College Faces Budget Concerns

By Ellie Reinhardt

As the Student Government Association (SGA) begins to discuss how to budget student organizations, namely club sports, it looks to the College for potential financial support; however, the College is confronted with its own short-term fiscal concerns and has started conversations to address where changes can be made in the budget in order to ensure long-term financial stability.

At the end of last semester the College held two open meetings to discuss financial stability. The meetings, held at the College and at the Middlebury Institute of International Studies at Monterey, were hosted by Vice President for Finance and Treasurer Patrick Norton and Provost Susan Baldridge. Over 450 members of the Middlebury community attended the meetings. “The overall message is that while Middlebury’s permanent condition and our long-term outlook are positive, we do have some short-term financial challenges,” Norton said.

Norton described Middlebury’s present situation as a “convergence of factors” which have led to current negative operating margins; a result of total operating expenses exceeding total operating revenues. In the fiscal year 2015 (FY2015), Middlebury experienced an operating margin of negative four percent. This year, the budget is expected to operate at a margin of negative five percent.

In FY2015, Middlebury’s operating expenses totaled $268,455,000 and financed the cost of salaries, wages and employee benefits; food, utilities and supplies (including books and periodicals); travel; debt payments; taxes, insurance and interest. Not included in operating expenses is the price of financial aid.

Total operating revenue, $258,820,000 in FY2015, is a culmination of tuition and other student fees, endowment returns and contributions in the form of donations. Over the past five years, revenue has been constrained by CPI+1, the College’s plan to cap increases in tuition at one percentage point above the annual increase in the Consumer Price Index. Although the program is no longer in place, it lowered revenue growth and affected the College’s budget.

Financial aid expenses have also increased by six percent annually from 2006 to 2015, a result of the College’s dedication to its policy of need-blind admissions.

Another major factor contributing to negative operating margins is a decline in the number of enrollments at the Middlebury Institute of International Studies at Monterey (MIIS) over the past three years. Although enrollments have stabilized at about 700 students, the College lost important tuition fees they count on for overall revenue.

Additionally, Middlebury’s growth as a College and a global liberal arts institution has introduced a number of new expenses and natural increases in operating costs.

Revenue sources have also been constrained by outside factors, namely volatile endowment returns over the past few years. Although the College’s endowment, $1,101,054,000 in FY2015, continues to grow, annual distribution of the endowment is determined by investment returns, which are not as stable. Endowment funds, managed and invested by Investure, are available to the College based on an annual distribution policy approved by the Middlebury College Board of Trustees.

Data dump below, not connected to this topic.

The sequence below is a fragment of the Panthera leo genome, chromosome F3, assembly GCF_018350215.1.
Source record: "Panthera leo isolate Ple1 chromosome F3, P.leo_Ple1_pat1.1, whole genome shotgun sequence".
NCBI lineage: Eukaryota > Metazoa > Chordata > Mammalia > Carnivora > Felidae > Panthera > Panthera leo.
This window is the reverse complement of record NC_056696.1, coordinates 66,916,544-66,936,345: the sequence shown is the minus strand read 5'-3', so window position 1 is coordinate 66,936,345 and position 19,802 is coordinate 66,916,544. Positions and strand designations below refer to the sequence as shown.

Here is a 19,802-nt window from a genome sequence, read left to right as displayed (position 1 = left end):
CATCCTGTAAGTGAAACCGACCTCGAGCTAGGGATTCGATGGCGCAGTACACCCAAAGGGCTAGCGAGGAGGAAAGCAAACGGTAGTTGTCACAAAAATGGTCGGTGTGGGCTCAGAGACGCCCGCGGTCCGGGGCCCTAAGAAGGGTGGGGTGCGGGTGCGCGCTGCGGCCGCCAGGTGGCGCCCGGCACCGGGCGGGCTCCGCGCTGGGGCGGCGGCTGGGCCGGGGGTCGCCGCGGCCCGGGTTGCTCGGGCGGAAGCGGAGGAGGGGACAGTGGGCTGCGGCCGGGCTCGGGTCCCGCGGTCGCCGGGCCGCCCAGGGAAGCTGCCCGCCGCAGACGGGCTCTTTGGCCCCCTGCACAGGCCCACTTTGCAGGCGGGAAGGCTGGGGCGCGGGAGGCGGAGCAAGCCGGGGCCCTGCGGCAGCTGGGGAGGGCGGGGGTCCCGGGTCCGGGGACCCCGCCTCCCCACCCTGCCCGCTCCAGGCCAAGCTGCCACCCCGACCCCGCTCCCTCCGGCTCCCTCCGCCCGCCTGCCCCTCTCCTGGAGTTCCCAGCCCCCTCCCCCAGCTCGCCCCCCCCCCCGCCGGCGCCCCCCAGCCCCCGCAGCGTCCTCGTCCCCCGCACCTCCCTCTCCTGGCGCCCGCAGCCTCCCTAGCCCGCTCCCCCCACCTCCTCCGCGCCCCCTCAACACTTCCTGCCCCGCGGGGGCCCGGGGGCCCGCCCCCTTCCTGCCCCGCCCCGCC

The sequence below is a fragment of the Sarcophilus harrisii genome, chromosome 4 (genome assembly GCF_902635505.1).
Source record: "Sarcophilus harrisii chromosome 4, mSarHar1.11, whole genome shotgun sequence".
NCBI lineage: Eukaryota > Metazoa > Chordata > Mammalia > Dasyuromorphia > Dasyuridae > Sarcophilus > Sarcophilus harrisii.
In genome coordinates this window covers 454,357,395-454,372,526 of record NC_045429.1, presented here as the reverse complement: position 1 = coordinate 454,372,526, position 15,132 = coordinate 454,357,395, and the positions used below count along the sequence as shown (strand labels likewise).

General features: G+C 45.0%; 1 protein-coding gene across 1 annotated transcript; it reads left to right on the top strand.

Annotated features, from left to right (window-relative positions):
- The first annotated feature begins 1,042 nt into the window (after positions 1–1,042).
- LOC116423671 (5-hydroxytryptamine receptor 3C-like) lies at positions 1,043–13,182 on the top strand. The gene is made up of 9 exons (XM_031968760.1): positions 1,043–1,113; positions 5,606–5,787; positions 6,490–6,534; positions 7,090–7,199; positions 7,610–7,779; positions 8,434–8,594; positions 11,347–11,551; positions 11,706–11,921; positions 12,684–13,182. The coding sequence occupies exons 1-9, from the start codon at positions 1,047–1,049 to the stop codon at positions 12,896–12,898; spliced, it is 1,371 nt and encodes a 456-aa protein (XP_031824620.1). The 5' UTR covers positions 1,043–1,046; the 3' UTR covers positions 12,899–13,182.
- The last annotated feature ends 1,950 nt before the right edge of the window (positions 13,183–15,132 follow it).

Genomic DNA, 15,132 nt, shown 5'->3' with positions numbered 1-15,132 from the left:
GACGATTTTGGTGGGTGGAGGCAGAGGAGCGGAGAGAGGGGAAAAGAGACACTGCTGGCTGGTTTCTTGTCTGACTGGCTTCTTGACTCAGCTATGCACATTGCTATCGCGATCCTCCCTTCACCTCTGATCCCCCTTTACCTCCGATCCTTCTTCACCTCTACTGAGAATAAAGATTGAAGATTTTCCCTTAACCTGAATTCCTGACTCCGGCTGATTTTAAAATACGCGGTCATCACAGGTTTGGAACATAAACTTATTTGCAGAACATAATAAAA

The College aims to maintain a five percent return for the endowment but current spending is slightly over and therefore unsustainable for long-term budgeting practices.

Endowment investment policies can remain sustainable as long as the College works to restore a five percent return model. “Our investment philosophy is rooted in both long-term thinking and risk mitigation,” Norton said. “This approach has served us well. It has ensured that our endowment continues to grow and meets our spending needs for current students and faculty and future generations of students and faculty.”

This goal was one of many that Norton and Baldridge outlined at the meetings last fall. The College hopes to reach a positive three percent operating margin by 2019. To accomplish this, Norton and Baldridge  introduced a series of plans to re-evaluate undergraduate tuition, room and board prices; compensation costs; financial aid packages; non-salary operating costs; and how long-term debt is financed.

“We are confident that we can achieve the positive operating margins by addressing all the issues described above – and without dramatic changes in any one area,” Norton said.

The College has also resolved to increase enrollment at Monterey and at the College. Norton mentioned plans to introduce ten new undergraduate students per year until enrollment at the College reaches 2,490.

These potential changes are being discussed across various groups on campus including the Faculty Resources Committee, the ad hoc Budget Committee and the Resources Committee of the Board of Trustees. Furthermore, the College will host another round of open meetings this April.

Norton emphasized that changes will be implemented in accordance with the College’s core priorities: “continued focus on academic quality, access and affordability, among other things,” he said.

“We’re looking at every line item in our budget,” Norton said. “We have to figure out how to recycle the dollars we already have.”

The SGA, as it works to refinance its own budget, looks to the College to fill gaps. “There are a lot of things that we fund, especially larger ticket items that are either in partnership with the administration or which we are lobbying to be picked up by the College as opposed to us,” Aaron de Toldeo ’16, the SGA treasurer, said.

“That’s a complete process of negotiation and it’s a long-term process but we don’t feel comfortable even starting when parts of the College are having to reduce their budget,” he added. “Theres no surplus, it’s shortfall.”